Getty/Scott Olson

In 1978, Santae Tribble, then 17, was convicted of a murder in D.C. based on the testimony of two FBI forensics experts. They asserted that a single hair strand found at the crime scene matched Tribble’s DNA. He served 28 years in prison before an independent analysis found that the hair was no match—it was a dog’s hair.

Tribble was exonerated, but his case is one among potential thousands of individuals convicted on the highly questionable FBI hair forensics practices. As Fusion’s Daniel Rivero reported this week, “over 95 percent of the cases involving hair evidence that the FBI has reviewed so far contained flawed testimony—257 out of 268 cases.”


Consistently racist and ubiquitously prosecution and conviction driven, investigators wield the power society accords them as experts, often with scant regard for consequences of their “facts” for the condemned. But there’s more than pernicious police work at play here. There’s a problem—a deep, philosophical problem—of how we think about science and truth.

The FBI witnesses presented their testimony as fact. In Tribble’s case, it was bullshit—DNA analysis found it was a dog’s hair. But, and this is crucial, by the scientific paradigms of the day, the hair forensic testimony was fact. And it got to be a fact, and sent a man to jail, because the science of the time has purview over the production of facts. Trusted scientific fields are always regimes of expertise—systems of authority, hierarchy, and control. And the FBI witnesses had dominion over facts in that courtroom. As if scientific knowledge floats above systems of power and oppression.


We have an entire pop-cultural genre which helps edify the idea that police science and criminology is the work of pure, unbiased discovery. This is the conceit of TV comedy-drama Bones, a show that paints forensic anthropology as unfettered mystery solving with science. Or the dozens of “gotcha” moments peppering series like CSI and Law & Order, in which to obtain DNA evidence is to have found the truth. We forget that in most of these plots, we’re coaxed to side with the fictional cops, and put faith in their drives towards prosecution as reliable searches for justice.


But cop shows tend to treat cops like they treat scientific evidence: as unique, honest, and distinct from the systems in which they would be situated IRL. Luckily, and increasingly, we see such pop-cultural elevation of cops as fatuous. Our believe in the infallibility of contemporary science, especially police science, however, remains problematically based in a fiction.

A near-religious belief in modern science-as-objective truth means that we view our given terrain of facts, managed and controlled by experts, as proven, discovered truths. Science doesn’t do this ever: rather, the power structure we call scientific knowledge determines the field of what might count as evidence, and the method by which facts are established. These regimes of expertise, regimes of truth in Michel Foucault’s terminology, produce the terrain of things that get to be facts in a given point in time. That’s what I mean when I say that science produces truth, it does not discover it. We can say things are true and are scientifically proven—that’s fine, so long as we recognize that proof and truth always exist within systems, which can and often should be challenged.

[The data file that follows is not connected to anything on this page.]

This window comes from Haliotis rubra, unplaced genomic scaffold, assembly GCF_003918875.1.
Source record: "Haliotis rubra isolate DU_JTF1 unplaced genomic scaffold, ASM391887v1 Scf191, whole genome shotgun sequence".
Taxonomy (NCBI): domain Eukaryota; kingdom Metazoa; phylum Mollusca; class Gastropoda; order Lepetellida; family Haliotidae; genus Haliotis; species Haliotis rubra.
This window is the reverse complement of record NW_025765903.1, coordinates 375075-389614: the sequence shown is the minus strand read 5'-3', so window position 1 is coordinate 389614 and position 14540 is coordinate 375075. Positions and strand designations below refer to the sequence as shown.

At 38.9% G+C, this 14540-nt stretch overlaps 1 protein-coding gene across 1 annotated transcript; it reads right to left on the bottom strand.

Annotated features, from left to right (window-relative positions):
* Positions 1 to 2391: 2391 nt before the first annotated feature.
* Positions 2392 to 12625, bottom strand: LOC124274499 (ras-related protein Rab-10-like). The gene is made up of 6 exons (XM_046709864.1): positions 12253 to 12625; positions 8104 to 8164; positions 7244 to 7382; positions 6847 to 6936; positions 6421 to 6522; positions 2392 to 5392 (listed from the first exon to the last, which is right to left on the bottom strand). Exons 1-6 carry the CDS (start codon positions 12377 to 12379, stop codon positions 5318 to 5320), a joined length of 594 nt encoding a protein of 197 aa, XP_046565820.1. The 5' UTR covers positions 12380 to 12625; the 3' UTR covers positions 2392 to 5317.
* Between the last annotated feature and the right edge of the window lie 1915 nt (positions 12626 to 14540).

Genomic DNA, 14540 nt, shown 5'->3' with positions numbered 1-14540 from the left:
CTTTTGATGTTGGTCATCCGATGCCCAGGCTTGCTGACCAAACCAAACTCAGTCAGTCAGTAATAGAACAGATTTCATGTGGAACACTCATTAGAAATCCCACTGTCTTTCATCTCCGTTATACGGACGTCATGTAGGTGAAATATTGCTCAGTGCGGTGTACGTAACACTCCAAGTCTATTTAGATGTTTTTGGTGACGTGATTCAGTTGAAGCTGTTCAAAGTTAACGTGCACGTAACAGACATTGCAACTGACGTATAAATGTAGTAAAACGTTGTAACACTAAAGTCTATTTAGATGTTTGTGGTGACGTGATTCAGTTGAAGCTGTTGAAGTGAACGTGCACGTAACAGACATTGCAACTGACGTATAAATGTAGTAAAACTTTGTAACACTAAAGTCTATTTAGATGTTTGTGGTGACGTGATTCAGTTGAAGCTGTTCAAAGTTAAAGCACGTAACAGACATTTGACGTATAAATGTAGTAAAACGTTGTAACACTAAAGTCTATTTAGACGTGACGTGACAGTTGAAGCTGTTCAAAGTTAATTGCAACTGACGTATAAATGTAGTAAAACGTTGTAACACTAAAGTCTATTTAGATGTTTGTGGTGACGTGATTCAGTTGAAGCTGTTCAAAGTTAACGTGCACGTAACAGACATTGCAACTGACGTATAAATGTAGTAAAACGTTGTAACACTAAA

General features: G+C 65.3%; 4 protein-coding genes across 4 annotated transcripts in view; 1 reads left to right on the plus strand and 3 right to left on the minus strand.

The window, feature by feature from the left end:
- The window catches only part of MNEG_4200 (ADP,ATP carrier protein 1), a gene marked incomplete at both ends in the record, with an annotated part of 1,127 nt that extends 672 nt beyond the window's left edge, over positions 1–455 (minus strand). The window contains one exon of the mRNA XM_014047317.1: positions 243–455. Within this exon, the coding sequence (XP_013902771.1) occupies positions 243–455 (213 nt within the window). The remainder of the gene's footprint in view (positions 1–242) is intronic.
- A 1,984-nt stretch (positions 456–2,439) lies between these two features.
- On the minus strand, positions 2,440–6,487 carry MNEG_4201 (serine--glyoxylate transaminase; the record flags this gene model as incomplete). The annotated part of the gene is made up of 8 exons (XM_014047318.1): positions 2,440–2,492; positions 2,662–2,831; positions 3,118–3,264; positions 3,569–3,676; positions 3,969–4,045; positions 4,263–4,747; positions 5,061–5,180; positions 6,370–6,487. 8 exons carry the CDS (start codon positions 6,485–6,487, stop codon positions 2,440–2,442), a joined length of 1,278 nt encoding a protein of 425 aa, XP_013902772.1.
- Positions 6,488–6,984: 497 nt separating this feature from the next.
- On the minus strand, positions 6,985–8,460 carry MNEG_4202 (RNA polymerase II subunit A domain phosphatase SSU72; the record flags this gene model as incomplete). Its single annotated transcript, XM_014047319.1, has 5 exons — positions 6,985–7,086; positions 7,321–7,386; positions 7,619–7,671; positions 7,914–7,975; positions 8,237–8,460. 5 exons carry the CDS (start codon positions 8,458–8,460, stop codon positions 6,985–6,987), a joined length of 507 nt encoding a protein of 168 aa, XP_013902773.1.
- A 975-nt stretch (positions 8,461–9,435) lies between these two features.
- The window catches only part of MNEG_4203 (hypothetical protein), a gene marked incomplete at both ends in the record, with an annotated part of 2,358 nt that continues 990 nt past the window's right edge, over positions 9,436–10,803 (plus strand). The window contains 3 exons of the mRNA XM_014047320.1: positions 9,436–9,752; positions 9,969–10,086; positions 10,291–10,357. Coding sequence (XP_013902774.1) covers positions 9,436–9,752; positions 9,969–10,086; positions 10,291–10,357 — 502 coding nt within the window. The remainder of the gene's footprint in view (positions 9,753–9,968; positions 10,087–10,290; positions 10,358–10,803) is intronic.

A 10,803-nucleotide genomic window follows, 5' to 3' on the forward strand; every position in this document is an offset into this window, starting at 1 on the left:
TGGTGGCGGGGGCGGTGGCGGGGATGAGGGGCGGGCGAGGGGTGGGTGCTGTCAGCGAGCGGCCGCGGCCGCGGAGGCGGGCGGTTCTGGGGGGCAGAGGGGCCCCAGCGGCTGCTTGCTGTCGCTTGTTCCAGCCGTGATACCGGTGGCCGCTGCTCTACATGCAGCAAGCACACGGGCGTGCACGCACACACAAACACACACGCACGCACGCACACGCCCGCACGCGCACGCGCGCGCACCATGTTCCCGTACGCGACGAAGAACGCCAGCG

In 1978, it got to be fact that the hair at the crime scene belonged to a 17-year-old black man. In a new regime of scientific truth production, this was no longer a fact. It was a dog’s hair. This is not simply a case of the better science of DNA-analysis winning through. Crucially, groups like the Innocence Project do the work of challenging the claims made by police and FBI experts. DNA-analysis is the tool du jour, and an important one, but only in so far as it is wielded as a weapon against our racist, vicious criminal justice system.

If we celebrate DNA-based exonerations as primarily a victory of scientific progress, we forget that this current science can be used by pre-existing power structures to control and oppress. DNA-databases, for example, are a vast work of fact production: the fact of individuals deemed suspect and criminal in perpetuity. No science does neutral work.


Phrenology, the study of skull shape to determine a person’s character, laid the very framework for biological criminology; a fierce scientific racism asserted facts about the criminal skull, a pseudo-science precursor to the continuing profiling of the criminal black man. Eugenics is a science too, which once commanded dangerous consensus. It’s a banal point to highlight history’s wealth of dangerous scientific paradigms. But we should not be so foolish to think we have attained some pure criminology, absent scientific pretexts used to uphold systems of oppression.

Without improvements in DNA forensic sciences, the FBI’s decades of hair forensics convictions could not be challenged. And if the set of facts produced by DNA-analysis means that fewer humans are in cages, then this is indeed progress to be celebrated. Yet, often the only way to successfully undo the problematic facts produced by one revered science is to rely on scientific progress; to find better evidence to highlight bad evidence, to pull out the dog hairs. So it matters all the more to recognize that established power structures—within government, law enforcement and the academy—control the productions of truth which can condemn a person to prison or death, shielded from responsibility by pointing to infallible science.


Access to scientific expertise is protected and reserved for the privileged. But there is no mythic force of scientific progress that will deliver justice. The lesson of the FBI hair scandal is that authority must be challenged, especially when it’s parading as truth.